The noted private fortunes of settlement and colonial times were derived from the ownership of land and the gains of trading. Usually both had a combined influence and were frequently attended by agriculture. Throughout the colonies were scattered lords of the soil who held vast territorial domains over which they exercised an arbitrary and, in some portions of the colonies, a feudal sway.
Nearly all the colonies were settled by chartered companies, organized for purely commercial purposes and the success of which largely depended upon the emigration which they were able to promote. These corporations were vested with enormous powers and privileges which, in effect, constituted them as sovereign rulers, although their charters were subject to revision or amendment. The London Company, thrice chartered to take over to itself the land and resources of Virginia and populate its zone of rule, was endowed with sweeping rights and privileges which made it an absolute monopoly. The impecunious noblemen or gentlemen who transported themselves to Virginia to recoup their dissipated fortunes or seek adventure, encountered no trouble in getting large grants of land especially when after 1614 tobacco became a fashionable article in England and took rank as a valuable commercial commodity.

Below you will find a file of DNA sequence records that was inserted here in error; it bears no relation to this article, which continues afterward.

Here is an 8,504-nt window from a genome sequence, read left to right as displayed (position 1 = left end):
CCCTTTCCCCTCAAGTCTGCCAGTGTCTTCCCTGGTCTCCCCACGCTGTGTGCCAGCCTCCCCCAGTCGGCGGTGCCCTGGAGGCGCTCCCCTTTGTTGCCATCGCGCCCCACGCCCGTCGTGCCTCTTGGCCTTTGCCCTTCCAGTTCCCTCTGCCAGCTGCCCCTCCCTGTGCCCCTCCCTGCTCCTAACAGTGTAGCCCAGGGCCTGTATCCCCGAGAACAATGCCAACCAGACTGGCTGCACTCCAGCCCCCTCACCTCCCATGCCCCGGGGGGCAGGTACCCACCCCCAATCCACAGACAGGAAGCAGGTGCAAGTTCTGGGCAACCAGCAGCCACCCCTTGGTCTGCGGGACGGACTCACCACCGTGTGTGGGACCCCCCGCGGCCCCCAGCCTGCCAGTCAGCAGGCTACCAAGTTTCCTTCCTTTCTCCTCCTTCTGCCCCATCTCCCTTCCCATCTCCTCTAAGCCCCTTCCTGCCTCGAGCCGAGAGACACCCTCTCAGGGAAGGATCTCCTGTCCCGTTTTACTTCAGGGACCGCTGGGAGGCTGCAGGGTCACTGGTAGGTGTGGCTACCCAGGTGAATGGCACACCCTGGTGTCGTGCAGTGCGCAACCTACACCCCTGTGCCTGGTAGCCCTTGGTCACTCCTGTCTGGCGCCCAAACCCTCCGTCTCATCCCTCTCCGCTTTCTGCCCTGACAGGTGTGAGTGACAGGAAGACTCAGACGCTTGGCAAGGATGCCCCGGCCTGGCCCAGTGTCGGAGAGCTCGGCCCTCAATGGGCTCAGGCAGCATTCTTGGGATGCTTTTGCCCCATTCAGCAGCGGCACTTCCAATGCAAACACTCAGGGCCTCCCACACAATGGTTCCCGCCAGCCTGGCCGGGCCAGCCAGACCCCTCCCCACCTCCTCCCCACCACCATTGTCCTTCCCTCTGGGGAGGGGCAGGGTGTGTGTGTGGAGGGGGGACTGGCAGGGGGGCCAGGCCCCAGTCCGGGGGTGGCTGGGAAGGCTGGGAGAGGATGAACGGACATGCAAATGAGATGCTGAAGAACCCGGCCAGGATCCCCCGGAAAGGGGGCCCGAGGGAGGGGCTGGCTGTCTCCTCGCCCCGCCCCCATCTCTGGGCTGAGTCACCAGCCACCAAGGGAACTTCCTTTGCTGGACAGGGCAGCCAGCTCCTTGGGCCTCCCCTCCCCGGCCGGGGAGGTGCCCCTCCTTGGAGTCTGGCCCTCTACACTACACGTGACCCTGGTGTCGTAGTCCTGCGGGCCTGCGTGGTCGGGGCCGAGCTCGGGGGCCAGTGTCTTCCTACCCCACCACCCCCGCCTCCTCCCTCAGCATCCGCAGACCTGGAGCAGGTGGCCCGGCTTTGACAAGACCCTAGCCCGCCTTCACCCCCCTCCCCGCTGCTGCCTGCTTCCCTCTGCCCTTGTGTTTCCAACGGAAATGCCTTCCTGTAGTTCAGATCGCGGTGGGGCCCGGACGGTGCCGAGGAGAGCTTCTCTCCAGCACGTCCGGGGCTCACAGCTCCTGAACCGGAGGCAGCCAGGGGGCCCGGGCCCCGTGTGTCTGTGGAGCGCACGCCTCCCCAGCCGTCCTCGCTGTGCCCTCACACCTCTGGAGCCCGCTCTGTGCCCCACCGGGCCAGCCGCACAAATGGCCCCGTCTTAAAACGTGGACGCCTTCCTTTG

Over this colony now spread planters who hastened to avail themselves of this new-found means of getting rich. Land and climate alike favored them, but they were confronted with a scarcity of labor. The emergency was promptly met by the buying of white servants in England to be resold in Virginia to the highest bidder. This, however, was not sufficient, and complaints poured over to the English government. As the demands of commerce had to be sustained at any price, a system was at once put into operation of gathering in as many of the poorer English class as could be impressed upon some pretext, and shipping them over to be held as bonded laborers. Penniless and lowly Englishmen, arrested and convicted for any one of the multitude of offenses then provided for severely in law, were transported as criminals or sold into the colonies as slaves for a term of years. The English courts were busy grinding out human material for the Virginia plantations; and, as the objects of commerce were considered paramount, this process of disposing of what was regarded as the scum element was adjudged necessary and justifiable. No voice was raised in protest.
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